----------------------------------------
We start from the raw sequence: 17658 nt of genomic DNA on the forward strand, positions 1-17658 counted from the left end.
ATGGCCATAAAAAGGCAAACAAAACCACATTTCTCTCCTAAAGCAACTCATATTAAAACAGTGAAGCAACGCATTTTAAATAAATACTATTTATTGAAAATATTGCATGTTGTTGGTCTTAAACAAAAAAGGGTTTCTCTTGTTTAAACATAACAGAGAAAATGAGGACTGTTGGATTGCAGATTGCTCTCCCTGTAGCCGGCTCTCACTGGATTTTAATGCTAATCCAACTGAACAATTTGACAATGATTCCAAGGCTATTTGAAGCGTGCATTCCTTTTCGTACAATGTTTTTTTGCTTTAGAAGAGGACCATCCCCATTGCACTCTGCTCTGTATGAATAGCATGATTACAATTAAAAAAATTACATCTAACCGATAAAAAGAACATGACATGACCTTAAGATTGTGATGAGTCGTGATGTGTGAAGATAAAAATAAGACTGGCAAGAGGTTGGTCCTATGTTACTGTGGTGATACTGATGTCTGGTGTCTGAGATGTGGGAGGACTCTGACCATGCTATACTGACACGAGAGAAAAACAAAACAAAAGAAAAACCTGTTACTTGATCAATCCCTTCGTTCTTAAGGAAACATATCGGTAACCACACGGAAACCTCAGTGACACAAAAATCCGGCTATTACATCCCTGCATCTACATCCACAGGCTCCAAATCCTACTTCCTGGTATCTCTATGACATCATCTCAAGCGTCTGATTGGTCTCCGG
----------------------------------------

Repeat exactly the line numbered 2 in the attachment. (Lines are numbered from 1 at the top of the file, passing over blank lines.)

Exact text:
ATGGCCATAAAAAGGCAAACAAAACCACATTTCTCTCCTAAAGCAACTCATATTAAAACAGTGAAGCAACGCATTTTAAATAAATACTATTTATTGAAAATATTGCATGTTGTTGGTCTTAAACAAAAAAGGGTTTCTCTTGTTTAAACATAACAGAGAAAATGAGGACTGTTGGATTGCAGATTGCTCTCCCTGTAGCCGGCTCTCACTGGATTTTAATGCTAATCCAACTGAACAATTTGACAATGATTCCAAGGCTATTTGAAGCGTGCATTCCTTTTCGTACAATGTTTTTTTGCTTTAGAAGAGGACCATCCCCATTGCACTCTGCTCTGTATGAATAGCATGATTACAATTAAAAAAATTACATCTAACCGATAAAAAGAACATGACATGACCTTAAGATTGTGATGAGTCGTGATGTGTGAAGATAAAAATAAGACTGGCAAGAGGTTGGTCCTATGTTACTGTGGTGATACTGATGTCTGGTGTCTGAGATGTGGGAGGACTCTGACCATGCTATACTGACACGAGAGAAAAACAAAACAAAAGAAAAACCTGTTACTTGATCAATCCCTTCGTTCTTAAGGAAACATATCGGTAACCACACGGAAACCTCAGTGACACAAAAATCCGGCTATTACATCCCTGCATCTACATCCACAGGCTCCAAATCCTACTTCCTGGTATCTCTATGACATCATCTCAAGCGTCTGATTGGTCTCCGG